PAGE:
kids' sake, some marriages are worth saving
are some marriages that are worth salvaging for the sake of the
children, and there could be public policy measures taken to promote
that goal, according to a conference discussion on marriage held
Nov. 9-10 at the Law School.
Amato, a Penn State sociology professor, presented some of his
long-term research on divorce and its effects on children at a
session titled "'Good Enough' Marriages for Children,"
part of the Center
for Children, Families and the Law's two-day conference, "Arranging
Marriage: A Place for Policy?"
is conducting a 20-year longitudinal study, begun by a colleague
at the University of Nebraska, of more than 2,000 married people
nationwide -- generally, one per couple. The project was expanded
in 1992 to include nearly 700 young adult offspring of those people.
children are certainly better off if their parents divorce, Amato
said. His research shows that the children of high-conflict marriages
thrive after divorces, while those whose parents stay together
suffer in the long-run.
about a quarter of divorcing marriage partners report little conflict
in their relationships within 18 months before divorcing, Amato
found. His research found that 57 percent said they were "very
happy˛ with their marriages, 82 percent said they were very strongly
in love with their spouses, and 77 percent reported no serious
quarrels in the previous month.
do they divorce, then? "They are leaving their marriages
because the barriers are weak and the alternatives look inviting,"
Amato said. Generally, they are less likely to own a home, move
frequently, are not regular churchgoers, often have previously
divorced, hold pro-divorce attitudes, have been married for only
a short time, are often dual-career couples, and are high risk-takers.
children of these "low-discord" parents who divorce
display a much higher risk for long-term emotional problems --
scoring lower on measures of personal satisfaction, emotional
distress, self-esteem and overall happiness with their lives.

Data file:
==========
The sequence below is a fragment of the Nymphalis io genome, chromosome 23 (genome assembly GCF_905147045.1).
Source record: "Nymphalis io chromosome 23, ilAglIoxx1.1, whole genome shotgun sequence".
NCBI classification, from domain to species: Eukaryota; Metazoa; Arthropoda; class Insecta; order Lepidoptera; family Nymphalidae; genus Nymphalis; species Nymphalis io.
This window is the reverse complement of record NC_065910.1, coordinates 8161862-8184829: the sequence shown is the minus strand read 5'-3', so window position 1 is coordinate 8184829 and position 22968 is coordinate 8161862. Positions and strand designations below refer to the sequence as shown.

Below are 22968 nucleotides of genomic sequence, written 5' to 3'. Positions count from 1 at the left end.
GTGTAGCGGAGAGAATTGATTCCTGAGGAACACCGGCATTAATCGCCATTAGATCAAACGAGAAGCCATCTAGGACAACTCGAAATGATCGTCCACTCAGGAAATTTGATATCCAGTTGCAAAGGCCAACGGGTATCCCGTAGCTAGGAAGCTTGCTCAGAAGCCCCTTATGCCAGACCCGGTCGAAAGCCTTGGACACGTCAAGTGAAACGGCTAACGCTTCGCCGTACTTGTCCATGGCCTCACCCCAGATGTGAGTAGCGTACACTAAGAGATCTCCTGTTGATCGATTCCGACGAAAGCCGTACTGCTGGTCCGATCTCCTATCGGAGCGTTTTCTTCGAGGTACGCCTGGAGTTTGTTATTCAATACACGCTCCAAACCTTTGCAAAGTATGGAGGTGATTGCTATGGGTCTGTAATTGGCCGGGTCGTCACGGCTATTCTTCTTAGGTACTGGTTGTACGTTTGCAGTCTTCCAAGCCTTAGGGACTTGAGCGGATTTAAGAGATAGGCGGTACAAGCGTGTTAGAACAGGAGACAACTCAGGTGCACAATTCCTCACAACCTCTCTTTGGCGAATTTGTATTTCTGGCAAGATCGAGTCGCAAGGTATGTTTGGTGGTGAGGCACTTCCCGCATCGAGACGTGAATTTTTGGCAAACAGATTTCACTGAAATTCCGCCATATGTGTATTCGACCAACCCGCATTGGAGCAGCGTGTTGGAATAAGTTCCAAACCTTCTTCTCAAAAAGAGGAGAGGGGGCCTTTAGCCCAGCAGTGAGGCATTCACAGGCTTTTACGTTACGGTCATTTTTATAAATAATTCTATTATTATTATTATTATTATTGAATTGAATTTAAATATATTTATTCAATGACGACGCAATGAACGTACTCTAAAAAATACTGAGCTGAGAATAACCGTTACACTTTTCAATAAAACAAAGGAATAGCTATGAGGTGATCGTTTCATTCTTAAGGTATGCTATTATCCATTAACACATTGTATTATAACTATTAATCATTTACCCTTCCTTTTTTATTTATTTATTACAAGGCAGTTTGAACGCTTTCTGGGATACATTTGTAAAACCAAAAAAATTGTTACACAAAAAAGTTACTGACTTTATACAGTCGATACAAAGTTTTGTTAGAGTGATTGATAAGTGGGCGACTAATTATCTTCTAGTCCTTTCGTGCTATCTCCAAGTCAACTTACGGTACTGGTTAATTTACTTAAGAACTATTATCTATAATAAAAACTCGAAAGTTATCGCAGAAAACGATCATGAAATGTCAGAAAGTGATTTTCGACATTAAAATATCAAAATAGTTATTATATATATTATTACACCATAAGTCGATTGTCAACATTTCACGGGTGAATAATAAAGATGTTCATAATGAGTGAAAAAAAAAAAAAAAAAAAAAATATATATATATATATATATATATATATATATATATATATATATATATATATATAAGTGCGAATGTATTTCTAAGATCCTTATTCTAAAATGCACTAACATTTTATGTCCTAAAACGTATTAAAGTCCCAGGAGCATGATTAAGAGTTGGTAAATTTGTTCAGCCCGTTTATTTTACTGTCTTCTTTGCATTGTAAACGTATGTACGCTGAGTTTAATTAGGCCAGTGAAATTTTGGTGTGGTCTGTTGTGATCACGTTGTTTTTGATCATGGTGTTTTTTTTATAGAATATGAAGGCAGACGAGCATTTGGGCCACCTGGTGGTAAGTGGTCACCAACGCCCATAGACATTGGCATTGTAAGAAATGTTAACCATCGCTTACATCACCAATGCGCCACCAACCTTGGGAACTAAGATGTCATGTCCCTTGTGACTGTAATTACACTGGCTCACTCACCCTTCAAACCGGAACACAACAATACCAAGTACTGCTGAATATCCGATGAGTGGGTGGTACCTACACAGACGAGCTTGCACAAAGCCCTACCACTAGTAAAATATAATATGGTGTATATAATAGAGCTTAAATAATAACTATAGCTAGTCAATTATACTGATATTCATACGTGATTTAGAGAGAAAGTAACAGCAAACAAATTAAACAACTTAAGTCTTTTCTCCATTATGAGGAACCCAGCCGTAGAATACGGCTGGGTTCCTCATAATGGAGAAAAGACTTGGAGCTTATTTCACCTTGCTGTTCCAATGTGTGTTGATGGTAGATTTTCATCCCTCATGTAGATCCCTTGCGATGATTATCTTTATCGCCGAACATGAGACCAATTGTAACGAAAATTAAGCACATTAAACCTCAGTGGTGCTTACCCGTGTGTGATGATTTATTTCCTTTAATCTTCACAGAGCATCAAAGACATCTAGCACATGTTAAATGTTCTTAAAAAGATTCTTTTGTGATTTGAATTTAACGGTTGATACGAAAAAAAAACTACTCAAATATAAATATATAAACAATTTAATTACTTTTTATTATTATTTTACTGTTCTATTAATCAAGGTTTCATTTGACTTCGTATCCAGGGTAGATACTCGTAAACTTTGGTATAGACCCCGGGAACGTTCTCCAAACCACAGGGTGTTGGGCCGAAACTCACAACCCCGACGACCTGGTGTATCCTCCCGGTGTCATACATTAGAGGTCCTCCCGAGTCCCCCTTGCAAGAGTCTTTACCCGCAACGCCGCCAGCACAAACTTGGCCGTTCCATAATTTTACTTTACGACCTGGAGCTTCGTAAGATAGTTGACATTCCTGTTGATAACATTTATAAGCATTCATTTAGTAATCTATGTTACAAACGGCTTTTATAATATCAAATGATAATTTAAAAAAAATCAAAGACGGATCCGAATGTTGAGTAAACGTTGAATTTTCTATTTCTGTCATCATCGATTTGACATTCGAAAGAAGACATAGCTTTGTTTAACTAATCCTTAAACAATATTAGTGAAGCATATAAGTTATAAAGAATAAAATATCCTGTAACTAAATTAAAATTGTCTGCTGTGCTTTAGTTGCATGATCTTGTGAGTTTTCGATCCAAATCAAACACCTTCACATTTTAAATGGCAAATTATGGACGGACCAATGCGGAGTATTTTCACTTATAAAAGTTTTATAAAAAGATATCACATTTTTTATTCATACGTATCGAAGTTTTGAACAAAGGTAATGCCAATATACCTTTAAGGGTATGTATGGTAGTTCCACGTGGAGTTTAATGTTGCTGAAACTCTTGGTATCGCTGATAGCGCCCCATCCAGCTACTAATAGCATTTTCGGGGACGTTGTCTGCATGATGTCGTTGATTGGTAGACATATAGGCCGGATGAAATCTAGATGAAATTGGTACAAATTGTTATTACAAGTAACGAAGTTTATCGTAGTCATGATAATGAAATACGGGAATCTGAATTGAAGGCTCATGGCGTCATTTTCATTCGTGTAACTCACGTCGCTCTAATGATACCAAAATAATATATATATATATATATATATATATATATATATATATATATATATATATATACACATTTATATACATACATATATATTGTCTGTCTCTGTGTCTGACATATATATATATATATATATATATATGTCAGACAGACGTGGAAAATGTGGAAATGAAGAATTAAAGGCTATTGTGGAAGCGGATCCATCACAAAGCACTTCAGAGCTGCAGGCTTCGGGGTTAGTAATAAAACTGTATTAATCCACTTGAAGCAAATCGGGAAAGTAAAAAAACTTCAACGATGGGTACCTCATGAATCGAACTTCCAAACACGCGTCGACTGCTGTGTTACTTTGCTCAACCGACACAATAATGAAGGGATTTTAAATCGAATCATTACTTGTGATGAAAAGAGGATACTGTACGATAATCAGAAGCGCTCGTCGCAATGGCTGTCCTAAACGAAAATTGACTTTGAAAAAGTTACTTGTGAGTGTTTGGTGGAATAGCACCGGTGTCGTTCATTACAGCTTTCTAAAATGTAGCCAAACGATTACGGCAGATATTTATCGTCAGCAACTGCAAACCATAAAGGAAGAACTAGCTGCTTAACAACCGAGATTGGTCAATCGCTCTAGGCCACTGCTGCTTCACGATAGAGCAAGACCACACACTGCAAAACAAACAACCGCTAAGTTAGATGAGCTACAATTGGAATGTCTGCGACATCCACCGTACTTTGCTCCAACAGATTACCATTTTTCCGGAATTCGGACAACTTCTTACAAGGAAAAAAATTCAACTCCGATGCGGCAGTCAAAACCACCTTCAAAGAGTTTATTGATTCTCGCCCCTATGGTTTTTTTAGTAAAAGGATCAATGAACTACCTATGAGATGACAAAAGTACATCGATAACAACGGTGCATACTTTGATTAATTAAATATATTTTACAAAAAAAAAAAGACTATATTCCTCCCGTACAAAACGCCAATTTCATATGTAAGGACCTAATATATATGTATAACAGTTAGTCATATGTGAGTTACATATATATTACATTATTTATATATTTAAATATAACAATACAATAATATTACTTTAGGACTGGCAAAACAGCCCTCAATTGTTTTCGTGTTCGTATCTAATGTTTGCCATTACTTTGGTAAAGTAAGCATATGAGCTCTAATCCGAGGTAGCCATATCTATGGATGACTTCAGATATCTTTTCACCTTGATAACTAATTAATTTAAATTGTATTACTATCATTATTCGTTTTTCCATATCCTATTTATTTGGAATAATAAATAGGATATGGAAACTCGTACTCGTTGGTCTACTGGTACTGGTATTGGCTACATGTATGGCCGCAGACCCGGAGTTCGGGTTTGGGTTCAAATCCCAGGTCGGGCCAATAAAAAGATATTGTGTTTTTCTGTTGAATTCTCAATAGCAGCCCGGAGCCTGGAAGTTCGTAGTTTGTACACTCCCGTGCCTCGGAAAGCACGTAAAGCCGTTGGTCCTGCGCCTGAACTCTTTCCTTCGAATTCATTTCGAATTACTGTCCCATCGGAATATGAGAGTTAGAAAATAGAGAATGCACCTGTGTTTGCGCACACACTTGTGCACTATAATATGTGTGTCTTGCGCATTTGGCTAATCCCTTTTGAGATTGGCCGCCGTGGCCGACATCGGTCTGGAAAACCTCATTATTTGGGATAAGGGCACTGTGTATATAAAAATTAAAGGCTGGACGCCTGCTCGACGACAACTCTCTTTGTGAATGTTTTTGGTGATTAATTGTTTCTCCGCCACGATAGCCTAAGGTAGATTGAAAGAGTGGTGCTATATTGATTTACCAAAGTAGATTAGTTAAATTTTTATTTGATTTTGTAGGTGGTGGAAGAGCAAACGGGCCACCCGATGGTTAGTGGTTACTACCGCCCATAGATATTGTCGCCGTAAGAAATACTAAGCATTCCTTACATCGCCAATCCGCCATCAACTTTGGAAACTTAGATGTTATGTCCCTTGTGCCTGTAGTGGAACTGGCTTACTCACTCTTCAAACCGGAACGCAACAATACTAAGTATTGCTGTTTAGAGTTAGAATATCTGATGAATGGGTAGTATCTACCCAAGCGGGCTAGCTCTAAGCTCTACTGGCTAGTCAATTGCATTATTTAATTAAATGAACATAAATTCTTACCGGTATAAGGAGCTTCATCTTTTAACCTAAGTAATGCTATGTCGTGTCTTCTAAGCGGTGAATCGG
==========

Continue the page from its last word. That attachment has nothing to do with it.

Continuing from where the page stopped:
suggested that such couples might benefit from having their levels
of discord measured and the effect of divorce upon their children
predicted, as part of their decision-making process. "I think
that those could be excellent candidates for some sort of intervention,"
her response to Amato's presentation, U.Va. law professor Elizabeth
Scott suggested the establishment of a new, voluntary -- but legally
binding -- option for couples seeking to marry: should they later
consider divorcing, they would agree to a two-year waiting period
between when divorce papers are filed and when they would become
final. Such an agreement might provide a more imposing barrier
to exiting a low-conflict marriage, she said, while also providing
more time for reflection and better assessment of options, and
postponing the establishment of new families.
"The take-home message is that kids whose parents' marriage
is not highly conflictual are better off if parents stay married,"
rejected the idea of abolishing "no-fault" divorces,
although she conceded that they have contributed to the high divorce
rate. Requiring a determination of "fault," Scott argued,
would only increase conflict within a breakup and further harm
Scott's proposed two-year waiting period would not require couples
to continue living together, and either parent would still retain
the option of seeking a protective order should they feel endangered,
she said. The only legal consequence would be to delay remarriage
with new partners, she said.
the question-and-answer period, history chair Michael Holt questioned
whether social science was reliable enough to use as a basis for
public policy. He noted, for instance, that Amato's study included
only 23 cases of "low-conflict" divorces.
Amato said that it was difficult to identify a large sample for
a longitudinal study, noting that it took an initial sample of
more than 2,000 people to yield 23 cases of low-conflict divorces.
However, he said the results have been consistent with similar